To increase the accuracy and repeatability of energy levels applied to substrates during thermal processing, the present invention applies energy to the substrate by using secondary radiation emitted from an energy transfer device. Referring now to FIG. 1, a side cutaway view of a thermal processing system such as an RTP system for device fabrication onto a substrate is depicted. The thermal processing system 10 depicted by FIG. 1 is a simplified depiction of a system adapted for accomplishing multi-zone rapid thermal processing (RTP). It should be understood that the present invention can be adapted to support other thermal processing apparatus and methods for the fabrication of microelectronic devices onto a substrate such as a semiconductor wafer.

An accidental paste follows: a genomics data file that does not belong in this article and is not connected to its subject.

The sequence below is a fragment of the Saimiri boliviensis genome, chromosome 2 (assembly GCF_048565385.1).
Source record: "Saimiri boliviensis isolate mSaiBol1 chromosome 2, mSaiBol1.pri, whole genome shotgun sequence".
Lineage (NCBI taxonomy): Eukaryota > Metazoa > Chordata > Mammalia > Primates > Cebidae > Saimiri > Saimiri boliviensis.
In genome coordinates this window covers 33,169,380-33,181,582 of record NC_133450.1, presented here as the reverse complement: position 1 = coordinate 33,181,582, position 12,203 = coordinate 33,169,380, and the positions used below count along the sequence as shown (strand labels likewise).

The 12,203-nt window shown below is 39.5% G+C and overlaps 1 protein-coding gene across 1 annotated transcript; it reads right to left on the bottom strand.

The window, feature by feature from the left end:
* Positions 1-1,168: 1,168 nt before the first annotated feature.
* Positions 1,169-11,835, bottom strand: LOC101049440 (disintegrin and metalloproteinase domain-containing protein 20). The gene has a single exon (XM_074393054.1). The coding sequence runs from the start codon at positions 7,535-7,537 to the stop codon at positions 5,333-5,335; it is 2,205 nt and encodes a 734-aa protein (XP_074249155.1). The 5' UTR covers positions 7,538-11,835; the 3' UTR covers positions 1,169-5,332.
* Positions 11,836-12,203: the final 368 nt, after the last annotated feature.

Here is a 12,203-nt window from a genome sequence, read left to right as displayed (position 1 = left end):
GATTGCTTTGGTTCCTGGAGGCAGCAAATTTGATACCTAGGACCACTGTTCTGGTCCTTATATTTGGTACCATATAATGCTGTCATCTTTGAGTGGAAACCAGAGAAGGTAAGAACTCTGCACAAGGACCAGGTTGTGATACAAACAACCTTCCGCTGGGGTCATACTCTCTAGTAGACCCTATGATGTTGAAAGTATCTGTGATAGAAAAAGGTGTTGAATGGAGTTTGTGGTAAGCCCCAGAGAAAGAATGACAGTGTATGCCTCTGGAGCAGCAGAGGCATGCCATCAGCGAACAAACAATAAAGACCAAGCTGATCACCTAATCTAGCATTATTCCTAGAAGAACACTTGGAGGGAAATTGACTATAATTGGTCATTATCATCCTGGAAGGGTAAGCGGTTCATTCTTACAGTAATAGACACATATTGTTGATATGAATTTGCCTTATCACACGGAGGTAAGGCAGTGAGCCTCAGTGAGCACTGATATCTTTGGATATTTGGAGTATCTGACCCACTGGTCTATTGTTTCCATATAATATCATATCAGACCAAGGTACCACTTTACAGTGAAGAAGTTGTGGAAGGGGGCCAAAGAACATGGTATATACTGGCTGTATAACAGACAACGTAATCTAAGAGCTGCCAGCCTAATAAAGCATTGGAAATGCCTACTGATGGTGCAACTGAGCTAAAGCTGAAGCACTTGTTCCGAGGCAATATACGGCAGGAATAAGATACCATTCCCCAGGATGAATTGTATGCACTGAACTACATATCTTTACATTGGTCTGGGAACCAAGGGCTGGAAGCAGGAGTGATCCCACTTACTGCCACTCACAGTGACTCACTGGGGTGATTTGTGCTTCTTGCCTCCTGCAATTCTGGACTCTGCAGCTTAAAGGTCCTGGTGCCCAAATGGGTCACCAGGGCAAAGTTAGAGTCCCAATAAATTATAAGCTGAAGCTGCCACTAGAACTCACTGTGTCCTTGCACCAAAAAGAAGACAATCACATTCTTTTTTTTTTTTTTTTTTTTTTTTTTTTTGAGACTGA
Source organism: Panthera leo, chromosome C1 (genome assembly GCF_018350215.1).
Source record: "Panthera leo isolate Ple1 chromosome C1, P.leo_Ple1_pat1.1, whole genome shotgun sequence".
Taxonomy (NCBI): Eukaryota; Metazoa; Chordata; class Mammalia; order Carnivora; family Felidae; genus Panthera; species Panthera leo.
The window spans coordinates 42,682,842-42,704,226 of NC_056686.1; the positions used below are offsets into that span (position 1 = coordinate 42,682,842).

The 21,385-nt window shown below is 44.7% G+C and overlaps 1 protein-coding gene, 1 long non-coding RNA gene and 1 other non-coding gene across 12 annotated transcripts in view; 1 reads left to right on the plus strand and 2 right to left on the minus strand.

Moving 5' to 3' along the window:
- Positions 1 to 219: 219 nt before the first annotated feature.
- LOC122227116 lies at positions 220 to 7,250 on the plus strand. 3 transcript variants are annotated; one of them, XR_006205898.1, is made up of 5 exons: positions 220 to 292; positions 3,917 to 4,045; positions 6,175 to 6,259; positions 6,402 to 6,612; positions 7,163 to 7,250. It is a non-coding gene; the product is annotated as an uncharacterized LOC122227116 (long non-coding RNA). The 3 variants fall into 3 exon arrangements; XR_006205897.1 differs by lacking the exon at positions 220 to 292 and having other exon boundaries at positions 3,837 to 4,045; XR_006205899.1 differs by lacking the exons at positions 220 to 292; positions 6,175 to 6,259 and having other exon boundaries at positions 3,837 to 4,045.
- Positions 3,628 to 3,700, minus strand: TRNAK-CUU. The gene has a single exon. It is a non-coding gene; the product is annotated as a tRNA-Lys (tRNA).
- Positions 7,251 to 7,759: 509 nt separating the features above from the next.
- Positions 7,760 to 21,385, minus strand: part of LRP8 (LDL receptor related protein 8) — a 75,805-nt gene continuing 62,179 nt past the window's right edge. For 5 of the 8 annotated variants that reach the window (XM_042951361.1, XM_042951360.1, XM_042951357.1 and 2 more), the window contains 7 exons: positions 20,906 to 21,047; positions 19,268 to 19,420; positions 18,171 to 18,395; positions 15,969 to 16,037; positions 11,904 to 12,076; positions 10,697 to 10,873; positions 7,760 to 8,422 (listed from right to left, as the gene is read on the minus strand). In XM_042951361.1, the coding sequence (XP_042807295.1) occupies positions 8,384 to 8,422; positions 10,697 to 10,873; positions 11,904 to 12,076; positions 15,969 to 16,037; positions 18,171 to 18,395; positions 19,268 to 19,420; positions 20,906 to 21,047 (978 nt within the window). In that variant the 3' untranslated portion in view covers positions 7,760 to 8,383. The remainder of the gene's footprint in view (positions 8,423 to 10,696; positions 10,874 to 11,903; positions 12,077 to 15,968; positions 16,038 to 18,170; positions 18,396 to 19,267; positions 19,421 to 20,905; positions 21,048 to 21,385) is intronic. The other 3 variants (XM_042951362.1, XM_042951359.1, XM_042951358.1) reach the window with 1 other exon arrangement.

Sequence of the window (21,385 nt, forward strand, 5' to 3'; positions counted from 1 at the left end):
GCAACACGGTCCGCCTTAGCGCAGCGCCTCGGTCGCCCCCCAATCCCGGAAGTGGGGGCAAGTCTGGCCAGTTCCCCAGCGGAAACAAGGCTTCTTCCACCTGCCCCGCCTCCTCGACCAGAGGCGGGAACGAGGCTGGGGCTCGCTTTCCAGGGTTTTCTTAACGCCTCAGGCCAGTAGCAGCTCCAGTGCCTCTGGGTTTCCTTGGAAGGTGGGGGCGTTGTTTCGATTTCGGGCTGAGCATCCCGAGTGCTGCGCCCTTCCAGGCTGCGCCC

A housing 12 defines a reactor process chamber 14 which can isolate a substrate in a controlled environment during thermal processing. A vacuum pump port 16 associated with housing 12 can be used to evacuate or otherwise control the pressure of process chamber 14 in conjunction with low-pressure RTP (e.g., RTCVD) processes. A gas injector showerhead 18 (preferably with a highly optically reflective surface) can provide reactive gases for supporting device fabrication in reactor chamber 14. A substrate 20 is disposed in reactor chamber 14 so that its frontside or active device side 22 is exposed to reactive gases provided to reactor chamber 14 by gas injection showerhead 18 (preferably with a highly optically reflective surface). Substrate backside 24 can be isolated from the reactive gases by a substrate support structure 26 in conjunction with a backside purge mechanism. Housing 12 and substrate support structure 26 can be comprised of conventional materials, such as stainless steel (for the process chamber) and quartz (for substrate support). A wafer transfer port 28 associated with housing 12 can allow loading and unloading of substrate 20 into and out of reactor chamber 14 by conventional techniques such as a central wafer handling system.